But as my personal shaman Shila says when I apologize for the occasional prolonged wail of despair directed her way, "Your problems are yours, and they're big and very real to you, and you get to voice them." That's called true friendship. I feel emotionally safe with Shila, and she with me, so when we share our worries and woes, we know the other isn't going to pooh-pooh it all or sweep it away as if it never mattered.
I've figured out by being a parent, and having had to Ferberize my babies to go to sleep by themselves**, that we all teach ourselves self-comforting behaviors. Some of us do this differently than others. Some cling to other people, try to find someone who can make them feel safe when the monsters come around. Some drink or eat more. I figured out years ago that pouring a depressant over one's sadness just makes it worse. Eating, well, yeah. That one is harder to quit doing. Some of us keep an actual written list of places and hikes that fix us, and refer to it frequently when feeling lost, at sea, beset or lonely. Some of us keep a stable of trees that we visit, like some kings once kept horses, which work on this or that emotional knot, and soothe us just by existing.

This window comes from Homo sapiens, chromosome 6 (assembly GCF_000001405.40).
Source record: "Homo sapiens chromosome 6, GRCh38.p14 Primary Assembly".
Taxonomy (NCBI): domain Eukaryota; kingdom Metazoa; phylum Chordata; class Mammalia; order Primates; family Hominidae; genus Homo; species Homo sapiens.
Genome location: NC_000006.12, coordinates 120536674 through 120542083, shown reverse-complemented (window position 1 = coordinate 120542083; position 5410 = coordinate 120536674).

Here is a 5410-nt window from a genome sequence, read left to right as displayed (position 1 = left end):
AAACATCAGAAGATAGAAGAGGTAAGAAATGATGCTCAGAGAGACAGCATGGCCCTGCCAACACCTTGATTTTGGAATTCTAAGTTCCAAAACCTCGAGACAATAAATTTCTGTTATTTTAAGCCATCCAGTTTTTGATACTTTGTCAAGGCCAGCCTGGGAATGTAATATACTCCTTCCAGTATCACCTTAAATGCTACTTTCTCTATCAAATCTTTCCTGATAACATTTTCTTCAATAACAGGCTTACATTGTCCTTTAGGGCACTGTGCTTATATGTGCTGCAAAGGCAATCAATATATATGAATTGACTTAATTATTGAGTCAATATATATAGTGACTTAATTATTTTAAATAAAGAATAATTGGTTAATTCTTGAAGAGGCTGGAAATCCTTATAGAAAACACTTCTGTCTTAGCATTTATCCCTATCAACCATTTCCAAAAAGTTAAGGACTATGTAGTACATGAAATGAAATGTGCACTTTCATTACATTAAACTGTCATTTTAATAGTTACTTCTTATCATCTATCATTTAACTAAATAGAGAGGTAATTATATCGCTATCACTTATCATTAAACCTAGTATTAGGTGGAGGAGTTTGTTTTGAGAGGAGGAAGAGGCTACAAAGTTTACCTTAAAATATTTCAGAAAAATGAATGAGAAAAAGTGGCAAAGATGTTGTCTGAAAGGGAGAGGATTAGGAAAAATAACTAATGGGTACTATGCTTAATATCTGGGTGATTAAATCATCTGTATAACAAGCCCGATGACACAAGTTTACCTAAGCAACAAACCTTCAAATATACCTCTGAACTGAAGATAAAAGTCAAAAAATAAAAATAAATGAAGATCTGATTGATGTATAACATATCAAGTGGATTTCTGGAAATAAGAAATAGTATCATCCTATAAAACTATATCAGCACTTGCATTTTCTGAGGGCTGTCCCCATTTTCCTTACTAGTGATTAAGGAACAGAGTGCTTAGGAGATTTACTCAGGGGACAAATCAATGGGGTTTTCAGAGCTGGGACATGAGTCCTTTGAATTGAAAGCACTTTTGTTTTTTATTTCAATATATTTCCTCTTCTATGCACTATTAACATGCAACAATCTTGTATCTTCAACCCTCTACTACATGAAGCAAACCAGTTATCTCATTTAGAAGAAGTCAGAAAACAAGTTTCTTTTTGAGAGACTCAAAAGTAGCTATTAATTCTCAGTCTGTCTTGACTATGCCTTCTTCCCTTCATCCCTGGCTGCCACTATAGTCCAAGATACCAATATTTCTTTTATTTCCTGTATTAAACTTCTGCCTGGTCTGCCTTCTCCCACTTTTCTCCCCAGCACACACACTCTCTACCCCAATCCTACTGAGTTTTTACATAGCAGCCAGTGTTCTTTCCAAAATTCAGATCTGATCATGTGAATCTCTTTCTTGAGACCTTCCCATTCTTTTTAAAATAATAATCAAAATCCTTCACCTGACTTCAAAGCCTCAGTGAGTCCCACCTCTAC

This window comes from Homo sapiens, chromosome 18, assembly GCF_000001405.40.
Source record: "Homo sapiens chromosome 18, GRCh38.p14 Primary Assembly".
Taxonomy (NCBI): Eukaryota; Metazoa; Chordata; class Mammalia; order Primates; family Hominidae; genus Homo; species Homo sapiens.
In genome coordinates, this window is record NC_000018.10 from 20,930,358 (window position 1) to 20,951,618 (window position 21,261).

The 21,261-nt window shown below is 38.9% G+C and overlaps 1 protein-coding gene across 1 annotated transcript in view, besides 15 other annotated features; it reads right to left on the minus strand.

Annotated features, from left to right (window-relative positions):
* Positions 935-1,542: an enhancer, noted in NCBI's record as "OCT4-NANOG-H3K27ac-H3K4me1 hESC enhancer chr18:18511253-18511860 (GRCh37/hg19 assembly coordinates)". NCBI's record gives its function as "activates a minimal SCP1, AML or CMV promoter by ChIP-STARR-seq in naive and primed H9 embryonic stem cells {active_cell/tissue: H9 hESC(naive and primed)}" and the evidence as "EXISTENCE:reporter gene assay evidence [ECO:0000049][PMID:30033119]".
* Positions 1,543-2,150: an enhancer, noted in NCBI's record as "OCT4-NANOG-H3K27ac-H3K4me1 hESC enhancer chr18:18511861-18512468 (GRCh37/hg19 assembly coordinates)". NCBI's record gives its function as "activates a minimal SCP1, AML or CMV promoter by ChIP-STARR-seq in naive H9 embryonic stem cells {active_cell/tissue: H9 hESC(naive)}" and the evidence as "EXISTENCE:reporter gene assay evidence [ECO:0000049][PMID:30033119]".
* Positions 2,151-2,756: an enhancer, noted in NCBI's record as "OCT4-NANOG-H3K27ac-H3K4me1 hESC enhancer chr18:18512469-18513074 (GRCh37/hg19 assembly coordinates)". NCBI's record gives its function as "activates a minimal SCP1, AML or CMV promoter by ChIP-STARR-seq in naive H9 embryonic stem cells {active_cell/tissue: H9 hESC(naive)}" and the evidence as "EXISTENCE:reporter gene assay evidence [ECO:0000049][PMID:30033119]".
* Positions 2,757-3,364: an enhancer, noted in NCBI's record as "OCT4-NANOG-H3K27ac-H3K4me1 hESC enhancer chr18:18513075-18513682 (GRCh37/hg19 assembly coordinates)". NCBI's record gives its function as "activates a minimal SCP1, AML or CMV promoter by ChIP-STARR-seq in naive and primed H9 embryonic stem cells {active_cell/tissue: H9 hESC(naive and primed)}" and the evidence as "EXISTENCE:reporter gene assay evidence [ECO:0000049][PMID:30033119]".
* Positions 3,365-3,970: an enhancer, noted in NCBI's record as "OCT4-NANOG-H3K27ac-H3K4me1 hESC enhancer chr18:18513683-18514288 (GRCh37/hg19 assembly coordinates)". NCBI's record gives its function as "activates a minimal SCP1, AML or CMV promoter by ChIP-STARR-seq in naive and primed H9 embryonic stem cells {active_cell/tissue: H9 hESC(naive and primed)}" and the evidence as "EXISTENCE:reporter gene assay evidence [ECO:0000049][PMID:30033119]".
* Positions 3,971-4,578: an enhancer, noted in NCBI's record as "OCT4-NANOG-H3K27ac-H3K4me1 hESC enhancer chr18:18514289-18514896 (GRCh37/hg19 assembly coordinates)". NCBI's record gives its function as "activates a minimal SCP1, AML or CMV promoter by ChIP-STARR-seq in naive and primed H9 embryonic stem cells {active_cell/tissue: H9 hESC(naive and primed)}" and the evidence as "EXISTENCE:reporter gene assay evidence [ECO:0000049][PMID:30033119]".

we would descend into the beech-laced hollow
which a shaft of sun would light, and my heart would lift, because it had to. I have to keep walking. My dang heels hurt too much to run lately, but walking works, too.
All is not lost, the trees would tell me. You have this day, this road, these trees, your legs and your aching heels, and this little black dog to lead the way. Use them.
As I'm writing, it's another day, just such a perfect day, and I will have to go back out again for some more leaves and sky and miles. First I must do some work, work other than this kind of writing, which isn't so much work as it is Ferberizing, working on the hard, scarry knots in my heart.
We climbed the road toward Buddy's house, beautiful relic that it is, monument and museum to all that once was.